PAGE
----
Cooled infrared detectors are typically characterized by well-known electro-optical parameters: responsivity, noise equivalent temperature difference, shot noise, 1/f noise, and so on. Particularly important for staring arrays is also the residual fixed pattern noise (FPN) that can be obtained after the application of the nonuniformity correction (NUC) algorithm. A direct measure of this parameter is usually hard to define because the residual FPN strongly depends, other than on the detector, on the choice of the NUC algorithm and the operative scenario. We introduce three measurable parameters: instability, nonlinearity, and a residual after a polynomial fitting of the detector response curve, and we demonstrate how they are related to the residual FPN after the application of an NUC (the relationship with three common correction algorithms is discussed). A comparison with experimental data is also presented and discussed.
Due to the fast-growing of cooled detector sensitivity in the last years, on the image 10-20 mK temperature difference between adjacent objects can theoretically be discerned if the calibration algorithm (NUC) is capable to take into account and compensate every spatial noise source. To predict how the NUC algorithm is strong in all working condition, the modeling of the flux impinging on the detector becomes a challenge to control and improve the quality of a properly calibrated image in all scene/ambient conditions including every source of spurious signal. In literature there are just available papers dealing with NU caused by pixel-to-pixel differences of detector parameters and by the difference between the reflection of the detector cold part and the housing at the operative temperature. These models don’t explain the effects on the NUC results due to vignetting, dynamic sources out and inside the FOV, reflected contributions from hot spots inside the housing (for example thermal reference far of the optical path). We propose a mathematical model in which: 1) detector and system (opto-mechanical configuration and scene) are considered separated and represented by two independent transfer functions 2) on every pixel of the array the amount of photonic signal coming from different spurious sources are considered to evaluate the effect on residual spatial noise due to dynamic operative conditions. This article also contains simulation results showing how this model can be used to predict the amount of spatial noise.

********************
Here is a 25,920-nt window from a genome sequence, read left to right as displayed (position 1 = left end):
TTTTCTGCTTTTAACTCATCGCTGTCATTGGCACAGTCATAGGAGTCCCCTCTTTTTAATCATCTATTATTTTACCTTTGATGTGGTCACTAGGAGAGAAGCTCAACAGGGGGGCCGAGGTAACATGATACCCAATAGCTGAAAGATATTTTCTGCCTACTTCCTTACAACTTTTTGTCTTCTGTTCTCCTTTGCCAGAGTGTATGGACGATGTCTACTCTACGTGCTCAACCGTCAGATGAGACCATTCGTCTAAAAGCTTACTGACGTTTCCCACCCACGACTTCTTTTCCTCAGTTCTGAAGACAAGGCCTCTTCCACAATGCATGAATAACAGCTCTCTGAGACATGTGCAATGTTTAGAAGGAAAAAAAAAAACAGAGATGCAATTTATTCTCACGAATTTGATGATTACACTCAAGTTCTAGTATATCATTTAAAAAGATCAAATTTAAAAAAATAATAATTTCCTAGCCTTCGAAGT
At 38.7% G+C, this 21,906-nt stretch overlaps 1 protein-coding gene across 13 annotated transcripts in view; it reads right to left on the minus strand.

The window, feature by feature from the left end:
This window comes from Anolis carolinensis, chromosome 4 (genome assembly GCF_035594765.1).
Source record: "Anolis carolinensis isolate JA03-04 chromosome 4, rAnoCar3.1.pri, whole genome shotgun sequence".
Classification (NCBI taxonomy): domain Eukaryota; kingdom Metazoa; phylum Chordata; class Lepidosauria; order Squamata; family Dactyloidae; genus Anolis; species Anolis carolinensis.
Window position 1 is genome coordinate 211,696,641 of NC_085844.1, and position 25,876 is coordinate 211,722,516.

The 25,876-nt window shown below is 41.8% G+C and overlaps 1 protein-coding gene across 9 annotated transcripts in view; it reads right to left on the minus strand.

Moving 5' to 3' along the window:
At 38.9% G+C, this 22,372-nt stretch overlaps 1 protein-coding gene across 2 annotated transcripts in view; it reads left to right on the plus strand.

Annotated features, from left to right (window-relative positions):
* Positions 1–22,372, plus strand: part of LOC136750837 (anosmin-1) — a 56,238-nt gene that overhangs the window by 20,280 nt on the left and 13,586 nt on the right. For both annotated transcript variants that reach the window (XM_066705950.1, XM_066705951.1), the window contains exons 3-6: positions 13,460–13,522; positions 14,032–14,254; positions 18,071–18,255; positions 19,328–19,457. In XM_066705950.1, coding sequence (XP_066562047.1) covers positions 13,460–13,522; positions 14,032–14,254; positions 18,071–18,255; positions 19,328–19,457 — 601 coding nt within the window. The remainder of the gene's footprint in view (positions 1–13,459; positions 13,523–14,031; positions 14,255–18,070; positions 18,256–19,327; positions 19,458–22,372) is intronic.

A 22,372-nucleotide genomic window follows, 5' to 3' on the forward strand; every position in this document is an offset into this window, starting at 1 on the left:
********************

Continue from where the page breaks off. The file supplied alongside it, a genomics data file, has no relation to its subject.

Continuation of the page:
The raw output of a generic infrared vision system, based on staring arrays, is spatially not uniform. This spatial noise
can be much greater than the system NETD, and determines a strong drop in system performance.
Therefore we need to model all system non-uniformity (NU) sources to highlight the parameters that should be
controlled by optical and mechanical design, the ones depending on the focal plane array and those that can be corrected
In this paper, we identify the main NU sources (optical relative irradiance, housing straylight, detector pixel-pixel
differences and non linearity), we show how to model these sources and how they are related to the design and physical
parameters of the system. We then describe the total signal due to these sources at the detector output. Applying different
NUC algorithms to this signal, the final results on the image can be simulated finding a proper correction algorithm. At
the end we show the agreement between the model with the experimental data taken on a real system.
Changing a limited set of parameters, this model can be applied to many third generation thermal imager configurations.